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Body weight and prostate cancer – what’s the score?

by Ed Yong | Analysis

29 August 2007

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Obesity increases the risk of aggressive prostate cancerA recent study, reported in the BBC and the Guardian suggested that being obese protects against some types of prostate cancer but increases the risks of others. What should we make of this apparently conflicting information? Let’s take a look at the study, and the evidence linking body weight and prostate cancer.

The study compared 392 men with prostate cancer with an equal number of healthy men. It found that men had lower risks of prostate cancer if they were resistant to the hormone insulin – a common trait in overweight or obese people. (Insulin helps our bodies convert sugars into energy – obese people are less good at this because they don’t respond properly to insulin).

So far, so good. But the heavier men were also more likely to develop aggressive prostate tumours that were more likely to spread to other parts of their body.

These results may seem confusing but they tie in very well with what we already know. Much larger studies over the past few years have found similar results and it’s part of a shift in the way we think about the causes of prostate cancer.

Up till recently, most studies suggested that a man’s risk of prostate cancer wasn’t affected by their weight.

But recently, scientists have started to realise that not all prostate cancers are born equal. Aggressive tumours are very different to non-aggressive, slow-growing ones. They can almost be thought of as two different diseases with different causes.

It now seems that being overweight or obese onlyincreases the risk of aggressive tumours and may actually reduce the risk of slow-growing, non-aggressive tumours.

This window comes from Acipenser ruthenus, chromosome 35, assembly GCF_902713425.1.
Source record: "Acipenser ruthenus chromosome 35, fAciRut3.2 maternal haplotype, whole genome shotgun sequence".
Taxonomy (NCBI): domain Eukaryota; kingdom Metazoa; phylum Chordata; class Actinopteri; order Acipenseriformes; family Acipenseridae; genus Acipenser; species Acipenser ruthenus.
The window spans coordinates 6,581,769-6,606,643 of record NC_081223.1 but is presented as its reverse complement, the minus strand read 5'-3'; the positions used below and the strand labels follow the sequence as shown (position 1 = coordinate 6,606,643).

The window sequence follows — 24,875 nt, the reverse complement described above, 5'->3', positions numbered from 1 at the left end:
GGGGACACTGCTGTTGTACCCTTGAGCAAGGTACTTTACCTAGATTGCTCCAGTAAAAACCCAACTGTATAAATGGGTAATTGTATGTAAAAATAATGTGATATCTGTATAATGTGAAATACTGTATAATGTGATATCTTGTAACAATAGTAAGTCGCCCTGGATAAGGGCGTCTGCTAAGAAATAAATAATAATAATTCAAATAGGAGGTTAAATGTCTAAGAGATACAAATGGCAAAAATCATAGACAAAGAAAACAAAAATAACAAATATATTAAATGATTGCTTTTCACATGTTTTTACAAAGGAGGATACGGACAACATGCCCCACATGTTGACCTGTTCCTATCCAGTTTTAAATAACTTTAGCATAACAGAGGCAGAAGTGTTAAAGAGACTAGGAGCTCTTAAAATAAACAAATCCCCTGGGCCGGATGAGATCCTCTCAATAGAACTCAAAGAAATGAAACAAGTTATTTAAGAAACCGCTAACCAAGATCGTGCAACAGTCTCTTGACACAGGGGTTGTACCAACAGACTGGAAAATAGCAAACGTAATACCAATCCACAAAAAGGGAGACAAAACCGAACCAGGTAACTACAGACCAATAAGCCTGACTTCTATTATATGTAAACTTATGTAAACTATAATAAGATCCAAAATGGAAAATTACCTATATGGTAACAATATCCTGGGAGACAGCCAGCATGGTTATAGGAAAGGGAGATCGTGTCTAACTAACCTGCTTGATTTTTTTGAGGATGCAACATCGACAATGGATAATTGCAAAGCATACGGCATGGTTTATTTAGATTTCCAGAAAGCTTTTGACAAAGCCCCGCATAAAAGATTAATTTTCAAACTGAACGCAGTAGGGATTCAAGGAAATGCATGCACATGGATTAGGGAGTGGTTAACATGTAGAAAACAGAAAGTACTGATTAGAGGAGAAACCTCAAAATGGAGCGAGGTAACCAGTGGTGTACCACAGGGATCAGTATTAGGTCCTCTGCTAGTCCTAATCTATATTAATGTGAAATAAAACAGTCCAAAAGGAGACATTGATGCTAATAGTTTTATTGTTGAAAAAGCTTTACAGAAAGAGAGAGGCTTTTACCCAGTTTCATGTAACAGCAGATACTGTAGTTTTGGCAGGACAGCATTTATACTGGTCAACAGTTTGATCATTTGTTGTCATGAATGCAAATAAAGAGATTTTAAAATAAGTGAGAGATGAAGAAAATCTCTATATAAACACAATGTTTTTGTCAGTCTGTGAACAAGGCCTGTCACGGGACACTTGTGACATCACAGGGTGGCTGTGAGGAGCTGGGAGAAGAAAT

This explains why earlier studies found no overall link between body weight and prostate cancer – the opposite effects on the two types of tumours were cancelling each other out.

Some studies have also found that being obese increases the likelihood that a prostate tumour will progress to a more advanced stage, and spread to other parts of the body.

It’s not clear why this is, but the most likely theory pins the blame on two sex-related hormones – testosterone and oestrogen.

Obese men have a lower level of testosterone than men with a healthy weight, and this is linked to a higher risk of aggressive prostate cancer. They also have higher levels of the female sex hormone oestrogen, which has been linked to a lower risk of non-aggressive tumours (but not aggressive ones).

So in obese men, abnormally high oestrogen levels lower the risk of non-aggressive tumours, while unusually low testosterone levels crank up the risk of aggressive ones.

With these two effects tugging in opposite directions, where does the balance sit? Is it possible that obese men actually have an winning ticket in the cancer prevention stakes?

Unfortunately, the evidence says that they don’t. Several large studies have found that obese men are still 20-40% more likely to die from prostate cancer than those with a healthy weight, probably because they are more likely to get aggressive cancers that are harder to treat.

And of course, as we keep reminding people, obesity also causes several other types of cancer including bowel, oesophageal and kidney cancers, and probably many more.

For reducing the risk of cancer, a healthy body weight is still the best option.